BBC gets facts right – and then backtracks under pressure

Last night this Tweet appeared on the News Sniffer site’s timeline: 

A look at the Media Lens Twitter feed seems to confirm the statement:

So what are the unannounced changes to this article for which Media Lens is taking credit? 

(For a look at the evolvement of the whole article, see here, here and here.

Version 1 of the article stated that: [emphasis added]

“Israel imposed the blockade after the Islamist group Hamas seized control of the coastal sliver in 2007.”

Version 2 (apparently changed after the Media Lens “nudge”) states:

“Israel tightened the blockade after the Islamist group Hamas came to power in the coastal sliver in 2007.”

Obviously, the revised wording is intended to make a difference to the reader’s perception of the manner in which Hamas came to control the Gaza Strip. Pro-Hamas commentators are often to be found insisting that Hamas was “democratically elected”: a statement which is, of course, only partly accurate.

In January 2006 elections were held for the Palestinian Legislative Council – the first of their kind since 1996. Hamas gained the majority of seats in that election – 74 out of a total of 132 – with Fatah winning 45 seats, the PFLP gaining 3 seats, and three other minor parties (including those headed by Salam Fayyad and Mustafa Barghouti) winning two seats each.

In February 2006, Ismail Haniyeh formed a new government, but Hamas’ refusal to renounce terrorism, to recognise Israel and to honour previous agreements between Israel and the Palestinian Authority prompted the introduction of economic sanctions on the PNA by Israel and the Quartet – i.e. the United Nations, Russia, the European Union and the United States.

In February 2007 an agreement was reached in Mecca between Mahmoud Abbas (representing Fatah) and Khaled Masha’al (representing Hamas) which brought about the establishment of a national unity government headed by Ismail Haniyeh a month later. 

On June 7th 2007, a nine day armed battle began between Hamas and Fatah in the Gaza Strip which resulted in the deaths of civilians and UN personnel as well as over a hundred combatants, and during which – according to Human Rights Watch – war crimes were committed by both sides.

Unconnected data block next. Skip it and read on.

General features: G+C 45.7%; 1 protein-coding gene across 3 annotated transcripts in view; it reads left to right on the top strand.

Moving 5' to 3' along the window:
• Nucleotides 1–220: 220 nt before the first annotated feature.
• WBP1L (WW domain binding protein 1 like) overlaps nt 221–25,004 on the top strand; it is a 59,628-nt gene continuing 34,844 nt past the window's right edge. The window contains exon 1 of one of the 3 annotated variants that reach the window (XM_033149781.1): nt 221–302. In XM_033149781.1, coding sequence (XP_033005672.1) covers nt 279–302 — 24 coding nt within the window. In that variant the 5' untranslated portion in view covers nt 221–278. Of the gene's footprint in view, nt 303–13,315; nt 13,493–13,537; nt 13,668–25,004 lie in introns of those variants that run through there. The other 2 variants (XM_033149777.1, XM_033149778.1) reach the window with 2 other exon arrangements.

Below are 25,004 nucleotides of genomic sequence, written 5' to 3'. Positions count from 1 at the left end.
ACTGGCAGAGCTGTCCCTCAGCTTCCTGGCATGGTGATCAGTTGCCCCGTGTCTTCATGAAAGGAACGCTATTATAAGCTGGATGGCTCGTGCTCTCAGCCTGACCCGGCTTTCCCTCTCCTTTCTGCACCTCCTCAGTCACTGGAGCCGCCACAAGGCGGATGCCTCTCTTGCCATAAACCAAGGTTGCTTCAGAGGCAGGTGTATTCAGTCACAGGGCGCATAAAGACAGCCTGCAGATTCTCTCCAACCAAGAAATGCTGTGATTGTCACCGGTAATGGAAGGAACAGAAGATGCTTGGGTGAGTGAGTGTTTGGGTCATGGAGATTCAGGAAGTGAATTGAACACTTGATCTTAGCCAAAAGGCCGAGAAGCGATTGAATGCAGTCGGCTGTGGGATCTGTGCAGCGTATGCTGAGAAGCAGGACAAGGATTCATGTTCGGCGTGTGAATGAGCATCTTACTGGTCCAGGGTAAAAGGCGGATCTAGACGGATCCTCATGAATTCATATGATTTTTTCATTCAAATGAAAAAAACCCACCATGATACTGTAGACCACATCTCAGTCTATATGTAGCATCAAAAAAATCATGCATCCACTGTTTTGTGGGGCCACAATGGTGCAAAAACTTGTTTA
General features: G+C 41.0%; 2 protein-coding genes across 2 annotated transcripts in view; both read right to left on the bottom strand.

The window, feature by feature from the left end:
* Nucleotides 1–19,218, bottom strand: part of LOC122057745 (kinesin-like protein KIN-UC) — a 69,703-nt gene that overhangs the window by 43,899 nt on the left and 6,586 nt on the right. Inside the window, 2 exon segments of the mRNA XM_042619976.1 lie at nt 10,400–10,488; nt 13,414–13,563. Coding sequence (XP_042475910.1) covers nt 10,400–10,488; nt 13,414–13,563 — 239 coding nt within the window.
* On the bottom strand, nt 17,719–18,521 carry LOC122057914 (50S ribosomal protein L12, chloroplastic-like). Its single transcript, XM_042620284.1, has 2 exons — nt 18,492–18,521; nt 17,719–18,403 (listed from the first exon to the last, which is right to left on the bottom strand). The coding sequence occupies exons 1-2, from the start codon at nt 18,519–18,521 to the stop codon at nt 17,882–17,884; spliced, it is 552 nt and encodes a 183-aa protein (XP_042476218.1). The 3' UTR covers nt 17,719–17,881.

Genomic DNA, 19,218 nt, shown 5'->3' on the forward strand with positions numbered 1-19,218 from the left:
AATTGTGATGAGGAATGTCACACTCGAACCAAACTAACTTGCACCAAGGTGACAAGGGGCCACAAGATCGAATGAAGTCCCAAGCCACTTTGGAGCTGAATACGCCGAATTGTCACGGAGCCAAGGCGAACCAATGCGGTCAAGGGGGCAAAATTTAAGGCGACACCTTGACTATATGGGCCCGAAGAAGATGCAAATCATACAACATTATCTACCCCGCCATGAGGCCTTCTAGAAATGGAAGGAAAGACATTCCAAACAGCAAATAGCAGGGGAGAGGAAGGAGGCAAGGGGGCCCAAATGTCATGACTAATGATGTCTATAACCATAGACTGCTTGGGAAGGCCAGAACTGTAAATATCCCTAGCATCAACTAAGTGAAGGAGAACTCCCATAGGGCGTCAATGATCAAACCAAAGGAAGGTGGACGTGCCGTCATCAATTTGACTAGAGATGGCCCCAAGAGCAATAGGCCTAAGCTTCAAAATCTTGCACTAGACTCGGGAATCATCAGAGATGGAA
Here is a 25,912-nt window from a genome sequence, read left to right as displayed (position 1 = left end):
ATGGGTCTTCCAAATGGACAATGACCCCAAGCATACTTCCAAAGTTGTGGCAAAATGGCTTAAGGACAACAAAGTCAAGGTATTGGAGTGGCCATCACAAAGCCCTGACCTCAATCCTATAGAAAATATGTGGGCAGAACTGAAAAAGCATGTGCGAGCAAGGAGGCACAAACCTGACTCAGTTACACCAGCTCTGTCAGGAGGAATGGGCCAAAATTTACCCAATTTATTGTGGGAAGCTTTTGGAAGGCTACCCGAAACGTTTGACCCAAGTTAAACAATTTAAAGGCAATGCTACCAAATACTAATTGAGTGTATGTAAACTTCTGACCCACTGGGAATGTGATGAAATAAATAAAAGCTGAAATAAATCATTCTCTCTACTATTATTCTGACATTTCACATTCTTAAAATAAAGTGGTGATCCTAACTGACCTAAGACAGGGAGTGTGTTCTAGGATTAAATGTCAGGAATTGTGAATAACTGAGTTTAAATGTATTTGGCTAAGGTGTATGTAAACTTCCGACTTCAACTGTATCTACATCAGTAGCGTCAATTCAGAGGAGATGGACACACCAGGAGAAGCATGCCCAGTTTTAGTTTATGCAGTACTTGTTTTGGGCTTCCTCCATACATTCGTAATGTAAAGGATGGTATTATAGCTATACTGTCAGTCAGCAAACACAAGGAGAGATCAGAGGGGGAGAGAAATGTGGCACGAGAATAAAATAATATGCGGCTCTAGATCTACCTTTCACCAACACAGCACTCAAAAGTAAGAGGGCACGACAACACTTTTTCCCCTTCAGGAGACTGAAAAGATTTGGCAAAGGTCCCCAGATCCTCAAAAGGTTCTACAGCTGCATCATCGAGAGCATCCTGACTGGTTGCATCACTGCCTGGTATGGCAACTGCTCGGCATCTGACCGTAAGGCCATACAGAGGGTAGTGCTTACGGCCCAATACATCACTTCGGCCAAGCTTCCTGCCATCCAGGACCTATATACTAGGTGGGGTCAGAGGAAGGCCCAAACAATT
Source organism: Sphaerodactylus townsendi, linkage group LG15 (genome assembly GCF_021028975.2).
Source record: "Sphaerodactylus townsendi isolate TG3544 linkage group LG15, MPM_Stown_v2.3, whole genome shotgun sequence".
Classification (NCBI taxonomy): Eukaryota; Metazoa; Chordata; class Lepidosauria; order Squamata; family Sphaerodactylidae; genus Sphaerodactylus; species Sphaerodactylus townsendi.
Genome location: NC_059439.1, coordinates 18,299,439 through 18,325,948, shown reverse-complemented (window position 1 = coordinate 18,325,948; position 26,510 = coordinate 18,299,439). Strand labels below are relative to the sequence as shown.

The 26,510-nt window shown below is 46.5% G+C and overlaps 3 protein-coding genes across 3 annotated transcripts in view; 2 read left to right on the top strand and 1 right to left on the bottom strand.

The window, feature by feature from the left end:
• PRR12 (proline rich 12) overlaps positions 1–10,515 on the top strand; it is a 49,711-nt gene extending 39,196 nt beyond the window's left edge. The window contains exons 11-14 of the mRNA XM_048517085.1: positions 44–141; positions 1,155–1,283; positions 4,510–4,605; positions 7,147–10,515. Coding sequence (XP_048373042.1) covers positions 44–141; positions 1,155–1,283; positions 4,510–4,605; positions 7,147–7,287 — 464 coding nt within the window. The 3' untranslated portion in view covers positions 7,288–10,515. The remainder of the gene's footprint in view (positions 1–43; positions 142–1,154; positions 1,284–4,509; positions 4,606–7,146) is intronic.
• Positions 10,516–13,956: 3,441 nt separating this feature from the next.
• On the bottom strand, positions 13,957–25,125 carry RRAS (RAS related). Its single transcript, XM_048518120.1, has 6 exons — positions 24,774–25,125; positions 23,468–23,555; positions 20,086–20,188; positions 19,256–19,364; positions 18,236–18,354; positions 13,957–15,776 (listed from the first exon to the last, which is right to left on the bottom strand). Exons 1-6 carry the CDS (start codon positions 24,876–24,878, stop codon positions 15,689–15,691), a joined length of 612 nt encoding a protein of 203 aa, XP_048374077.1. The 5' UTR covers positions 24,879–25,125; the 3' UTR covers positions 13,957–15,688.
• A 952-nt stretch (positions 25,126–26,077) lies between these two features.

By June 14th, Hamas had gained control of the Gaza Strip, ousting Fatah and bringing about the collapse of the power-sharing unity government and the declaration of a state of emergency by the PA President Mahmoud Abbas. 

After the Hamas coup in Gaza and the resulting division of the PA into two entities, Israel and the Quartet revoked the sanctions on the part of the PA still under the control of Mahmoud Abbas. Both Egypt and Israel tightened control of their borders with the Gaza Strip – now controlled by an internationally-recognised terrorist organisation with ideological and financial ties to Iran and its regional proxies. 

The BBC therefore had it right when it stated in the above article that “Hamas seized control of the coastal sliver in 2007″. Not only did Hamas do so by means of violence, but it also eliminated its political opponents, creating what Dr. Jonathan Spyer has described as “an Islamist one-party statelet” in which democratic elections (which should have taken place in 2010) are nowhere on the horizon. 

The subsequent changes to the BBC’s article therefore reflect a politically-motivated airbrushing of the facts which do not square up with the BBC’s obligations to either accuracy or impartiality. 

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5 comments on “BBC gets facts right – and then backtracks under pressure

  1. In any case, an indicator of a democratic govenment is not a first “free” election, but rather a second “free” election.

    Gaza, Iran, Venezuela, and others are still waiting for that second “free” election.

  2. Hamas did indeed “come to power” but it then also “seized control” by means of a reign of terror. Just ask the families of those Fatah members who were thrown from the rooftops.

  3. So much to fisk here it’s hard to know where to begin:

    Profile: Hamas Palestinian movement

    Hamas is the largest of several Palestinian Islamist group, which has had to temper its traditional militant stance, given its political role as governing authority of the Gaza Strip.

    So it has matured and is less “militant” since it took on a role of power?

    Hamas is designated a terrorist organisation by Israel, the US and EU, due to its refusal to renounce violence and recognise Israel.

    I believe it’s designated a terrorist organisation due to its actual use of terrorism (ie: murder and violence)

    After the death of Fatah leader Yasser Arafat in 2004, the Palestinian Authority was taken over by Mahmoud Abbas, a vocal opponent of attacks on Israel.

    “Abbas, a vocal opponent of attacks on Israel”?

    I’m sorry but I don’t have the stomach to read any more of this puff piece!

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